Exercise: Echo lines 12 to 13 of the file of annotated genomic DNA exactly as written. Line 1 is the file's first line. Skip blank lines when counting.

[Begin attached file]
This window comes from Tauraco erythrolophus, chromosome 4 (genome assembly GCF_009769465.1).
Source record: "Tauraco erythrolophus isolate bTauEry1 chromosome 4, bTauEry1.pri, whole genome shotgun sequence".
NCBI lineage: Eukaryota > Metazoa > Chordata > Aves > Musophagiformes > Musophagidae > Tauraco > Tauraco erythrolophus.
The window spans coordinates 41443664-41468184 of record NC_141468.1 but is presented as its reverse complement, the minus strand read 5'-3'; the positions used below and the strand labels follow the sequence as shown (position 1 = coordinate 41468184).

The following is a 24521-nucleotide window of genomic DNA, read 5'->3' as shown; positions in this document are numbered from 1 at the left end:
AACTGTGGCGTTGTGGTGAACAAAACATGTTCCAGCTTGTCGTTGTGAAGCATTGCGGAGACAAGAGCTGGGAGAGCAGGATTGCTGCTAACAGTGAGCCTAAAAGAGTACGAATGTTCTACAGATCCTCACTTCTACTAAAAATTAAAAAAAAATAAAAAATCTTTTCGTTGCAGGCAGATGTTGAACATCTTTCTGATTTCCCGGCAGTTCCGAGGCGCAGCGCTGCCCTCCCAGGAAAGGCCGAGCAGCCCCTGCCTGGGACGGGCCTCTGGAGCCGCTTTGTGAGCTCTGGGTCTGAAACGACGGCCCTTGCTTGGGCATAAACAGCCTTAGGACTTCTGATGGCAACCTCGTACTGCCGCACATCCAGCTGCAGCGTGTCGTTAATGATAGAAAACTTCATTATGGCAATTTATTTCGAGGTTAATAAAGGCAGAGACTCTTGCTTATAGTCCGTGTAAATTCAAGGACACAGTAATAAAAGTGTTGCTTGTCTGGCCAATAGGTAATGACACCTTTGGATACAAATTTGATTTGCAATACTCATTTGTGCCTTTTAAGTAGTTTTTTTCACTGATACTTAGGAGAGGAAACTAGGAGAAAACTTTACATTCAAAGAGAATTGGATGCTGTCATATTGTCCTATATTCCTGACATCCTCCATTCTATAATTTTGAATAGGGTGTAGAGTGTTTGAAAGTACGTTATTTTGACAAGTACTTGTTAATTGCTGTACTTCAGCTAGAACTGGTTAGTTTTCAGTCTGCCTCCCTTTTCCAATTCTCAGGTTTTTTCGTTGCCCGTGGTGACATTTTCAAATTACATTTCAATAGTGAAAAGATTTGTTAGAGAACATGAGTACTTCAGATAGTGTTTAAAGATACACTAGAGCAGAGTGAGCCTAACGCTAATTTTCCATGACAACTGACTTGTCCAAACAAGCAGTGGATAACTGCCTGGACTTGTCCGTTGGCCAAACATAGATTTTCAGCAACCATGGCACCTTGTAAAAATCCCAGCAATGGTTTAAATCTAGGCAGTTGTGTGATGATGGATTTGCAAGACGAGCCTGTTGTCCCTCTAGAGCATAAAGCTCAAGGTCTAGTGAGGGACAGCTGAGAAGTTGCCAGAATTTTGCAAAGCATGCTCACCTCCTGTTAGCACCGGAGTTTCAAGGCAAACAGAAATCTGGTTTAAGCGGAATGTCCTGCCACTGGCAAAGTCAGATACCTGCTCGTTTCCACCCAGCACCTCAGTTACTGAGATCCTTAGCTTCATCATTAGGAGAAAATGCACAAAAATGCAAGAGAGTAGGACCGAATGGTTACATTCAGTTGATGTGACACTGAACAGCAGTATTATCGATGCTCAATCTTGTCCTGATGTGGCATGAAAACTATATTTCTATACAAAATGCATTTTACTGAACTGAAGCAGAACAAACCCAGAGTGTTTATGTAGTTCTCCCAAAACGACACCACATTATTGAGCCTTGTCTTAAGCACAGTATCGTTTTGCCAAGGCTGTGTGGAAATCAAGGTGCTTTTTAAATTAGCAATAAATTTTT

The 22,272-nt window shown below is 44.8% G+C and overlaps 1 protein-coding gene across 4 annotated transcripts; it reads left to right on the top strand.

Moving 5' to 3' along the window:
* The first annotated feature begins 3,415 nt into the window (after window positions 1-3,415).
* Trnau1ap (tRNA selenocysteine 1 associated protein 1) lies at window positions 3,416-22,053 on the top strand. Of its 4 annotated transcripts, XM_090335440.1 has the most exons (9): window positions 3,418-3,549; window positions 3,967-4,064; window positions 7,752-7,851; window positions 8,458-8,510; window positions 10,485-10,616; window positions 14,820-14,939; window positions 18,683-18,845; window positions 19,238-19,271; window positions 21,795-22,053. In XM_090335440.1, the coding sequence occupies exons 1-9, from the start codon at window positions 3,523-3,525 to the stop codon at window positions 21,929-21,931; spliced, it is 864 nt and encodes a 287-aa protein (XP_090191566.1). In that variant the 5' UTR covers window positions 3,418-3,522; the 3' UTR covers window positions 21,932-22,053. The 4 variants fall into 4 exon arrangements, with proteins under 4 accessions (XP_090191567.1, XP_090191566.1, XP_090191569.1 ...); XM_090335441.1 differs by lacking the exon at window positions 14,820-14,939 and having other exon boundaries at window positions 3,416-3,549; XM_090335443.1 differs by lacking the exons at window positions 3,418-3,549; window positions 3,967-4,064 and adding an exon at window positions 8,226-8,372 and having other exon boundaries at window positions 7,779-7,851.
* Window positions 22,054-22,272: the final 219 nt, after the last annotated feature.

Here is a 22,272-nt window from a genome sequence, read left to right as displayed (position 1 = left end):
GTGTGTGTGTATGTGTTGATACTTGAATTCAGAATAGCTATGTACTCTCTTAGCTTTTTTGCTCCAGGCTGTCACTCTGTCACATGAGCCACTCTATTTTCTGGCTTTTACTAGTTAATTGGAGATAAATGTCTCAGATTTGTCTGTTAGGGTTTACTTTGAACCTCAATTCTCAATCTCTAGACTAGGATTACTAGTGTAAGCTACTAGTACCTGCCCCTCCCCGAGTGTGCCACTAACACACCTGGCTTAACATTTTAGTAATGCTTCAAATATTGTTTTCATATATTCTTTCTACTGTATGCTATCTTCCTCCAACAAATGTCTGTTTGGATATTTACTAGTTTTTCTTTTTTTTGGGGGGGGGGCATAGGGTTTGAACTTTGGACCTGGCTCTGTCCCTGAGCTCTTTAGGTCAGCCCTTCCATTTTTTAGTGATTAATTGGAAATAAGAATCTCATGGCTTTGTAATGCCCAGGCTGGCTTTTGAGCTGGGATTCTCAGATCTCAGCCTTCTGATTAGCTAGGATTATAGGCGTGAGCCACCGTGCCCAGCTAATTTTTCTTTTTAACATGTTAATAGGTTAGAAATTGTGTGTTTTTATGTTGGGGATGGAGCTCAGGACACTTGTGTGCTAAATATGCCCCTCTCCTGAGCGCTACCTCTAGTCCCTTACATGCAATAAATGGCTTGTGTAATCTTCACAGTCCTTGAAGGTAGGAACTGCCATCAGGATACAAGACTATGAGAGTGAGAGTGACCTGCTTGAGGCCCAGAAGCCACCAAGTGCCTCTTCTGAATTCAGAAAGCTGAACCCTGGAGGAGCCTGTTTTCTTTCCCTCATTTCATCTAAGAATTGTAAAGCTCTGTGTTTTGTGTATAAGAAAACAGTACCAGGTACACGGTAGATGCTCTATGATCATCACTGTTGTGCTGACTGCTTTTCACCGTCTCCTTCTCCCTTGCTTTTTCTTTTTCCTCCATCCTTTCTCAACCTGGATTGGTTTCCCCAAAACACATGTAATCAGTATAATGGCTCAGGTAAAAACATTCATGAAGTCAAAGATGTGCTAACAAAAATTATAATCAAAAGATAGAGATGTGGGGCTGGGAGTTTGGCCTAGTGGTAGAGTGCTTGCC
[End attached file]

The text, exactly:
Here is a 22,272-nt window from a genome sequence, read left to right as displayed (position 1 = left end):
GTGTGTGTGTATGTGTTGATACTTGAATTCAGAATAGCTATGTACTCTCTTAGCTTTTTTGCTCCAGGCTGTCACTCTGTCACATGAGCCACTCTATTTTCTGGCTTTTACTAGTTAATTGGAGATAAATGTCTCAGATTTGTCTGTTAGGGTTTACTTTGAACCTCAATTCTCAATCTCTAGACTAGGATTACTAGTGTAAGCTACTAGTACCTGCCCCTCCCCGAGTGTGCCACTAACACACCTGGCTTAACATTTTAGTAATGCTTCAAATATTGTTTTCATATATTCTTTCTACTGTATGCTATCTTCCTCCAACAAATGTCTGTTTGGATATTTACTAGTTTTTCTTTTTTTTGGGGGGGGGGCATAGGGTTTGAACTTTGGACCTGGCTCTGTCCCTGAGCTCTTTAGGTCAGCCCTTCCATTTTTTAGTGATTAATTGGAAATAAGAATCTCATGGCTTTGTAATGCCCAGGCTGGCTTTTGAGCTGGGATTCTCAGATCTCAGCCTTCTGATTAGCTAGGATTATAGGCGTGAGCCACCGTGCCCAGCTAATTTTTCTTTTTAACATGTTAATAGGTTAGAAATTGTGTGTTTTTATGTTGGGGATGGAGCTCAGGACACTTGTGTGCTAAATATGCCCCTCTCCTGAGCGCTACCTCTAGTCCCTTACATGCAATAAATGGCTTGTGTAATCTTCACAGTCCTTGAAGGTAGGAACTGCCATCAGGATACAAGACTATGAGAGTGAGAGTGACCTGCTTGAGGCCCAGAAGCCACCAAGTGCCTCTTCTGAATTCAGAAAGCTGAACCCTGGAGGAGCCTGTTTTCTTTCCCTCATTTCATCTAAGAATTGTAAAGCTCTGTGTTTTGTGTATAAGAAAACAGTACCAGGTACACGGTAGATGCTCTATGATCATCACTGTTGTGCTGACTGCTTTTCACCGTCTCCTTCTCCCTTGCTTTTTCTTTTTCCTCCATCCTTTCTCAACCTGGATTGGTTTCCCCAAAACACATGTAATCAGTATAATGGCTCAGGTAAAAACATTCATGAAGTCAAAGATGTGCTAACAAAAATTATAATCAAAAGATAGAGATGTGGGGCTGGGAGTTTGGCCTAGTGGTAGAGTGCTTGCC